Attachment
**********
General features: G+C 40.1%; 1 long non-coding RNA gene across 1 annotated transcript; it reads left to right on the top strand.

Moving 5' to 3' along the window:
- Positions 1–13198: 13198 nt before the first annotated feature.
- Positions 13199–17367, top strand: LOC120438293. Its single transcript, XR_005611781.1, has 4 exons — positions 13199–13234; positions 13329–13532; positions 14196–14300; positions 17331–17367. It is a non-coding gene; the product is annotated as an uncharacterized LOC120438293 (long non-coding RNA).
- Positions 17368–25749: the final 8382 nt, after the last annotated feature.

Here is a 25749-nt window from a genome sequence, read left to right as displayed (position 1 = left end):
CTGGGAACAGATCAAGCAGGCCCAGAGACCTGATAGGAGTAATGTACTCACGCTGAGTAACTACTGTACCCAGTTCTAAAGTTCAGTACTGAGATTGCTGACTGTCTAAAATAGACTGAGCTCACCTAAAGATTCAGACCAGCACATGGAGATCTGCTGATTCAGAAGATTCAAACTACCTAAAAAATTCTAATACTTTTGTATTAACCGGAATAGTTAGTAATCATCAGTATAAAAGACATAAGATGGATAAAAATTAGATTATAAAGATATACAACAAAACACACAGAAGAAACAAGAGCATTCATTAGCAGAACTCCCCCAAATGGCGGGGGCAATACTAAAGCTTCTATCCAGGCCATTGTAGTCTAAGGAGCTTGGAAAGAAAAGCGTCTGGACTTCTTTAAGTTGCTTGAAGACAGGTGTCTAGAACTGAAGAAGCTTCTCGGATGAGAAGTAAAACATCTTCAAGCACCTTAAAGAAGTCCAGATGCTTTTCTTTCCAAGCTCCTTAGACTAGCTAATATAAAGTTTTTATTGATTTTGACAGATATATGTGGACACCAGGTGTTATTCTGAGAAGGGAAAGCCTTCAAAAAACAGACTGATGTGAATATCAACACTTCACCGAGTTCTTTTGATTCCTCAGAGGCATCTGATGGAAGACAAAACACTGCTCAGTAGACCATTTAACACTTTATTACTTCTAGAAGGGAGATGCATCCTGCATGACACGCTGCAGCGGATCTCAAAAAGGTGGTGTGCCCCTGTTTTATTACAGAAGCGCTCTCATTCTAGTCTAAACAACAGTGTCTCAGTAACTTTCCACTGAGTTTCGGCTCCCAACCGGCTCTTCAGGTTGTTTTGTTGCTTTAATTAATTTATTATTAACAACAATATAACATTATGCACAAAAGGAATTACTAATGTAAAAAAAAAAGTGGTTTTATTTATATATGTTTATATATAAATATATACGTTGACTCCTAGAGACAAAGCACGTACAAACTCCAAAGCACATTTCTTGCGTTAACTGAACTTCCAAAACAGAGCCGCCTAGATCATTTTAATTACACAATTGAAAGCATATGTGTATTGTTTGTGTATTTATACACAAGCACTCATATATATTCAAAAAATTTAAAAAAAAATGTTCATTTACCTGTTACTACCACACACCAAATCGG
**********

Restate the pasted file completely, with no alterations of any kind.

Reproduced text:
General features: G+C 40.1%; 1 long non-coding RNA gene across 1 annotated transcript; it reads left to right on the top strand.

Moving 5' to 3' along the window:
- Positions 1–13198: 13198 nt before the first annotated feature.
- Positions 13199–17367, top strand: LOC120438293. Its single transcript, XR_005611781.1, has 4 exons — positions 13199–13234; positions 13329–13532; positions 14196–14300; positions 17331–17367. It is a non-coding gene; the product is annotated as an uncharacterized LOC120438293 (long non-coding RNA).
- Positions 17368–25749: the final 8382 nt, after the last annotated feature.

Here is a 25749-nt window from a genome sequence, read left to right as displayed (position 1 = left end):
CTGGGAACAGATCAAGCAGGCCCAGAGACCTGATAGGAGTAATGTACTCACGCTGAGTAACTACTGTACCCAGTTCTAAAGTTCAGTACTGAGATTGCTGACTGTCTAAAATAGACTGAGCTCACCTAAAGATTCAGACCAGCACATGGAGATCTGCTGATTCAGAAGATTCAAACTACCTAAAAAATTCTAATACTTTTGTATTAACCGGAATAGTTAGTAATCATCAGTATAAAAGACATAAGATGGATAAAAATTAGATTATAAAGATATACAACAAAACACACAGAAGAAACAAGAGCATTCATTAGCAGAACTCCCCCAAATGGCGGGGGCAATACTAAAGCTTCTATCCAGGCCATTGTAGTCTAAGGAGCTTGGAAAGAAAAGCGTCTGGACTTCTTTAAGTTGCTTGAAGACAGGTGTCTAGAACTGAAGAAGCTTCTCGGATGAGAAGTAAAACATCTTCAAGCACCTTAAAGAAGTCCAGATGCTTTTCTTTCCAAGCTCCTTAGACTAGCTAATATAAAGTTTTTATTGATTTTGACAGATATATGTGGACACCAGGTGTTATTCTGAGAAGGGAAAGCCTTCAAAAAACAGACTGATGTGAATATCAACACTTCACCGAGTTCTTTTGATTCCTCAGAGGCATCTGATGGAAGACAAAACACTGCTCAGTAGACCATTTAACACTTTATTACTTCTAGAAGGGAGATGCATCCTGCATGACACGCTGCAGCGGATCTCAAAAAGGTGGTGTGCCCCTGTTTTATTACAGAAGCGCTCTCATTCTAGTCTAAACAACAGTGTCTCAGTAACTTTCCACTGAGTTTCGGCTCCCAACCGGCTCTTCAGGTTGTTTTGTTGCTTTAATTAATTTATTATTAACAACAATATAACATTATGCACAAAAGGAATTACTAATGTAAAAAAAAAAGTGGTTTTATTTATATATGTTTATATATAAATATATACGTTGACTCCTAGAGACAAAGCACGTACAAACTCCAAAGCACATTTCTTGCGTTAACTGAACTTCCAAAACAGAGCCGCCTAGATCATTTTAATTACACAATTGAAAGCATATGTGTATTGTTTGTGTATTTATACACAAGCACTCATATATATTCAAAAAATTTAAAAAAAAATGTTCATTTACCTGTTACTACCACACACCAAATCGG